Although is was said there was a gatekeper at Arthur’s court, there was not. But Glewlwyd Gafaelfawr was there ….”
Owein : The Lady of the Well
A gatekeeper is an elusive character. He may not be a gatekeeper. He may only keep that gate on certain days of the year, or only on 1st January, the gateway to the year. He may deny entry to those for whom, elsewhere, he keeps their gate. Like Glewlwyd Gafaelfawr (‘Brave-grey Mighty-grip’), who is the keeper of the gate (though not the keeper of the gate) of Arthur’s hall in different tales, as when Culhwch comes calling in the tale of How Culhwch Won Olwen* and the keeper of the gate in quite another hall where he refuses admittance to Arthur in the poem ‘Pa Gur yw y Porthaur?’(Who is the Gatekeper?) unless he can prove the worth of his men. He may also be the keeper of the gate for Wrnach the giant when Cei and Bedwyr come calling seeking the things Culhwch needs to wed Olwen, a detail which may be referenced in the poem ‘Pa Gur yw y Porthaur?’ where Cei’s exploits “in Awarnach’s hall” are alluded to when Arthur tells Glewlwyd of his heroic deeds.** This would, of course, be an elaborate and circuitous joke, but it also embodies the double-sided nature of portals.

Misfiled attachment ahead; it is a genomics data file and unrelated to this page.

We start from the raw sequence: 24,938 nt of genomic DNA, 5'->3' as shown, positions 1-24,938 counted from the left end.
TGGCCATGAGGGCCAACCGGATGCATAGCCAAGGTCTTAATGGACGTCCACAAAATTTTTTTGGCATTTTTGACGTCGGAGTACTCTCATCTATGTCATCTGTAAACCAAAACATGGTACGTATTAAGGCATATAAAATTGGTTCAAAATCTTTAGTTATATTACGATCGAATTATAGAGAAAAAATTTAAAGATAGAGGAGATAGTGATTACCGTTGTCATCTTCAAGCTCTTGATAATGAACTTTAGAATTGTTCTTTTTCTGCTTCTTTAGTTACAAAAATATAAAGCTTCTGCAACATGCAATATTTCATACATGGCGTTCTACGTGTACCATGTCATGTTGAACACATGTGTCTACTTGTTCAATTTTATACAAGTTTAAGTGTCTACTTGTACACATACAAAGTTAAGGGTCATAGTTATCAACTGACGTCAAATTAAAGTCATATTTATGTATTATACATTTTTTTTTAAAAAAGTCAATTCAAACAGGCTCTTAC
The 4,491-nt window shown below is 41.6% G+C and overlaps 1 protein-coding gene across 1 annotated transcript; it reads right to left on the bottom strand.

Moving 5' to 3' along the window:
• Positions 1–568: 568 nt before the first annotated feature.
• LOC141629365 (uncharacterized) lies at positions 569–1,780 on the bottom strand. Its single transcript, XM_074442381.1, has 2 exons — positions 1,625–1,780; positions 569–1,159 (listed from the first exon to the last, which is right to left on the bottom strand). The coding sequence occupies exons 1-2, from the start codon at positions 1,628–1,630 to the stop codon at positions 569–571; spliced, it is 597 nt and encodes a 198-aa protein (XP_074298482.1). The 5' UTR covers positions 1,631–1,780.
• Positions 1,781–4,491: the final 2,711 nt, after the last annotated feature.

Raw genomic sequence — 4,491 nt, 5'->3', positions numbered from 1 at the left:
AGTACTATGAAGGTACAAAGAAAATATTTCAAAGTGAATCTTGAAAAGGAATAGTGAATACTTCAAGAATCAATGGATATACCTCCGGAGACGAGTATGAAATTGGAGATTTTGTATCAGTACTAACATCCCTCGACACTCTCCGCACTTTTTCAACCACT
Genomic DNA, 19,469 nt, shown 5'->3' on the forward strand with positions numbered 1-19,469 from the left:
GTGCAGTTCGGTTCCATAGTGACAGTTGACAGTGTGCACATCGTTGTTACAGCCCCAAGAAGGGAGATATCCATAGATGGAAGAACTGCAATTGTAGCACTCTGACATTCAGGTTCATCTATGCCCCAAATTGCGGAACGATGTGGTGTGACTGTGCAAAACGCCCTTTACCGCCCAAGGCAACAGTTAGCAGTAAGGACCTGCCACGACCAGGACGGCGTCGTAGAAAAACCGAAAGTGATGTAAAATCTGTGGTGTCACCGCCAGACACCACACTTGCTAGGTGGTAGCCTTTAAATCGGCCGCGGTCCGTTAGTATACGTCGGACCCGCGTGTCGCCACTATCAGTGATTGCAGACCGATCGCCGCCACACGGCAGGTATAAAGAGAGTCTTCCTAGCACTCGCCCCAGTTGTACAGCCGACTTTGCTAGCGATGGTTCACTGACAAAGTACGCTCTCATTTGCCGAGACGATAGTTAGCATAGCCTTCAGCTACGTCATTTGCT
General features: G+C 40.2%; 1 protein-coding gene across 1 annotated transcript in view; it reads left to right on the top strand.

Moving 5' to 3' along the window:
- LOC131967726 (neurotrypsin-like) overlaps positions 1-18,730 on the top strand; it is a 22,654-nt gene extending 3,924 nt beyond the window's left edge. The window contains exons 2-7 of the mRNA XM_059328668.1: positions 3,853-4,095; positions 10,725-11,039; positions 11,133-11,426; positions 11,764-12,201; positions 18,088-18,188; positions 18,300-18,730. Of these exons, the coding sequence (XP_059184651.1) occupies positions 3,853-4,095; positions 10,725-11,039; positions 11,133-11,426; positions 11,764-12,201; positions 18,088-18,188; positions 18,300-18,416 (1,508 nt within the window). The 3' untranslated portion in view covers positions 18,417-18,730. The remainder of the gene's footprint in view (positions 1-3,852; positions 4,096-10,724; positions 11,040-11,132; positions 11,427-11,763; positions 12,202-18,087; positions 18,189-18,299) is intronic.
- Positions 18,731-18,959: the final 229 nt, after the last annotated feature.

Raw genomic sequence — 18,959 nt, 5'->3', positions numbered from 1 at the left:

If we are puzzled, who should we ask? Manawydan fab Llyr is said to be deep in understanding and counsel when Arthur tells Glewlwyd of the qualities of his men. He, too, is a gatekeeper, remarking the door out of the otherworld fortress of Gwales which should not be opened until the occupants are ready to leave. He also watches the Portal through which both Rhiannon and Pryderi pass in the enchanted fortress which appears on Gorsedd Arberth, and keeps watch until he is able to bring them back into the world again. His representation in the Mabinogi as one who patiently bides his time and in Triad 8 as “lledyv” (humble, subdued) suggests one who waits to act at the appropriate time. Consider, too, the Irish tale of Mananaan mac Lir who meets Bran out on the sea as he is passing to the otherworld islands. Manannan says the sea is for him like a grassy plain as Bran passes in his boat through the rolling waves and Manannan sends him on his way.
*This is one if the many ‘doublets’ in the tale How Culhwch Won Olwen, mirroring a similar incident in a parallel episode elsewhere in the tale as if on the other side of a gate in another tale.
** Rachel Bromwich commented “it seems likely that the two gatekeepers have been interchanged, and that Glewlwyd Gafaelfawr originally figured as the guardian of the fortress of Wrnach” and, a little further on, suggests that the poem would therefore represent an earlier version of the episode of Cei and Wrnach. (Trioedd Ynys Prydein, revised 2006 edition, p.362)